16. San Francisco Giants: Colin Houck, SS, Parkview HS (GA)
San Francisco get their next Brandon Crawford here. A three-star quarterback recruit, Houck knows his future lies on the diamond. He’s got speed and power at the plate and in the field, which is a deadly combo. At 6’2″ his frame will fill out more and when it does he could be a solid shortstop in the bigs. Plate discipline will be his biggest hurdle at the next level.

17. Baltimore Orioles: Thomas White, LHP, Phillips Academy (MA)
Baltimore, much like Miami, are in no rush. I think with what they have now and what they have coming, they grab a prep arm to develop into a future ace. White has been known for sometime in the class. He’s got a premium body that’s developed nicely for a future big leaguer. There’s a ton of deception with his short-arm three-quarters delivery that frustrates hitters when trying to pick up his stuff. He’s also got large hands, which for a southpaw, is nice to see. He projects as a future starter.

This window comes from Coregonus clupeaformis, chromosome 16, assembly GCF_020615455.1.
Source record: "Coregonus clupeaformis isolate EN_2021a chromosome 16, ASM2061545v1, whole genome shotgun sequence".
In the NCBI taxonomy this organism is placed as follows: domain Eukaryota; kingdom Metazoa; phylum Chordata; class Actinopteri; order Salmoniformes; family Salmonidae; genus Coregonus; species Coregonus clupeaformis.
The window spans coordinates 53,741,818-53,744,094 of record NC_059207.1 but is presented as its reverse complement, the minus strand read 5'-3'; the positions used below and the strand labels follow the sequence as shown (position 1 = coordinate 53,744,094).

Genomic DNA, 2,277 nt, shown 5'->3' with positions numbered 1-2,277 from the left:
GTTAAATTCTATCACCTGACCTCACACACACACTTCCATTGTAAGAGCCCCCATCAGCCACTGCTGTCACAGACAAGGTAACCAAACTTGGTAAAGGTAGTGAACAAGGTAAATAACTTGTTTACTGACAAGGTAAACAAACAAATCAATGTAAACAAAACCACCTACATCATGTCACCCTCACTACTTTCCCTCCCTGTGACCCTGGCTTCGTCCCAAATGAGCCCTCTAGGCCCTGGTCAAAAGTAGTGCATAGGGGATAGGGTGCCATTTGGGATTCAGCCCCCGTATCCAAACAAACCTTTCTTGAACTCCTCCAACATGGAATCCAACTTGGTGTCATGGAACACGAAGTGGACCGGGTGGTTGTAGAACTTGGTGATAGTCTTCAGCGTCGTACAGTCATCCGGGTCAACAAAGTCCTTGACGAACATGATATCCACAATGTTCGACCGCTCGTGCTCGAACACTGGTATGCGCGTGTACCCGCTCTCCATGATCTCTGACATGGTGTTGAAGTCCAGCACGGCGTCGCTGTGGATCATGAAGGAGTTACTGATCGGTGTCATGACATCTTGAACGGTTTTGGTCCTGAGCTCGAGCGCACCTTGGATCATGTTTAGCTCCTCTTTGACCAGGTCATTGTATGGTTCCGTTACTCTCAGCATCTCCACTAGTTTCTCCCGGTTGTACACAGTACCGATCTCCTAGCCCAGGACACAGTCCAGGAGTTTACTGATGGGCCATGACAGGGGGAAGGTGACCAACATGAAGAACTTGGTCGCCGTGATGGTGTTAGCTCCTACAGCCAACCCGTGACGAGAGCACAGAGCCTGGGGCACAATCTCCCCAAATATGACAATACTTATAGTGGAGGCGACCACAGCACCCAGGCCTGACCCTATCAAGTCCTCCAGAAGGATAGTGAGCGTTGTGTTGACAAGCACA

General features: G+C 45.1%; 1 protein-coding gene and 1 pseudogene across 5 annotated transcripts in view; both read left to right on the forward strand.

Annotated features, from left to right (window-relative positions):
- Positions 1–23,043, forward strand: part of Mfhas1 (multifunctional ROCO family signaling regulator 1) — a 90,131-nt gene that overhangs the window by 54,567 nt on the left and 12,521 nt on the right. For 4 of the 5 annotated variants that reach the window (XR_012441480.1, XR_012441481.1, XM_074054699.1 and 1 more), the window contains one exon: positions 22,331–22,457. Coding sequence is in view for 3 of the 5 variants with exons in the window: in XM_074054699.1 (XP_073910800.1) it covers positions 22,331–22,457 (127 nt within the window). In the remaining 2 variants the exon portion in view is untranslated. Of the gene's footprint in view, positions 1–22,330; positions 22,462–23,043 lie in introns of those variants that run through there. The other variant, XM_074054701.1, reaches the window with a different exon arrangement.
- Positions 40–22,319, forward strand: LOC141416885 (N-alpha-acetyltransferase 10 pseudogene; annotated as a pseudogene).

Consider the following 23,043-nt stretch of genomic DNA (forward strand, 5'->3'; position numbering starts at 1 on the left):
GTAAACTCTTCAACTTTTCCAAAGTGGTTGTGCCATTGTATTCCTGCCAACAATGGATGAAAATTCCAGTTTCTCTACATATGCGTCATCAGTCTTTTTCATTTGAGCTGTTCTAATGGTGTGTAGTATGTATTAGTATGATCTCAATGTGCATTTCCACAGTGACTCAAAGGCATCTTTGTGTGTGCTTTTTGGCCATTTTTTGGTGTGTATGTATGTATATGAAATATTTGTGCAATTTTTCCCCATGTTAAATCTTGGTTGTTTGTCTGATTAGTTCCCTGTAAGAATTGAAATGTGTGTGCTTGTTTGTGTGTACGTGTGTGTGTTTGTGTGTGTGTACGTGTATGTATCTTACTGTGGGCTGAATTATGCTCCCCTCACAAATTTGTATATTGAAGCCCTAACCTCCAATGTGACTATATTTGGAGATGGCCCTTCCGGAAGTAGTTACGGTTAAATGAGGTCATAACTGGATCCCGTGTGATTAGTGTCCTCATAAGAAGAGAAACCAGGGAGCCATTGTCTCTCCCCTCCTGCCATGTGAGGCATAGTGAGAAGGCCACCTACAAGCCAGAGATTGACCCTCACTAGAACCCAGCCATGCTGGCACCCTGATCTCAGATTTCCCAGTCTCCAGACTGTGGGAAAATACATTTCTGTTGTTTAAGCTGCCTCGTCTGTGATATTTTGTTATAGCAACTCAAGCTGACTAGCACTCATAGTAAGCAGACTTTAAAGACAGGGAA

18. Milwaukee Brewers: Tommy Troy, IF/OF, Stanford
I heard Milwaukee is seeking a college bat. Not only do they get best player available here, but one that fits the Milwaukee mold. Troy can play anywhere at a high rate. No one tool stands out for him, which could affect his draft stock, but if you stand back and just watch him, it’s not the lack of the number of tools that should be focused on, it should be how he does everything just right. His makeup. He’s mature at the plate. He comes up with the big hit when his team needs it. He rarely makes mistakes in the field. He’s a mix of Tommy Edman and Darin Erstad rolled into one. While for some front offices that might be a boring pick, I look at him as a safe pick. You could put this guy in any lineup in any spot and he’ll find a way to succeed.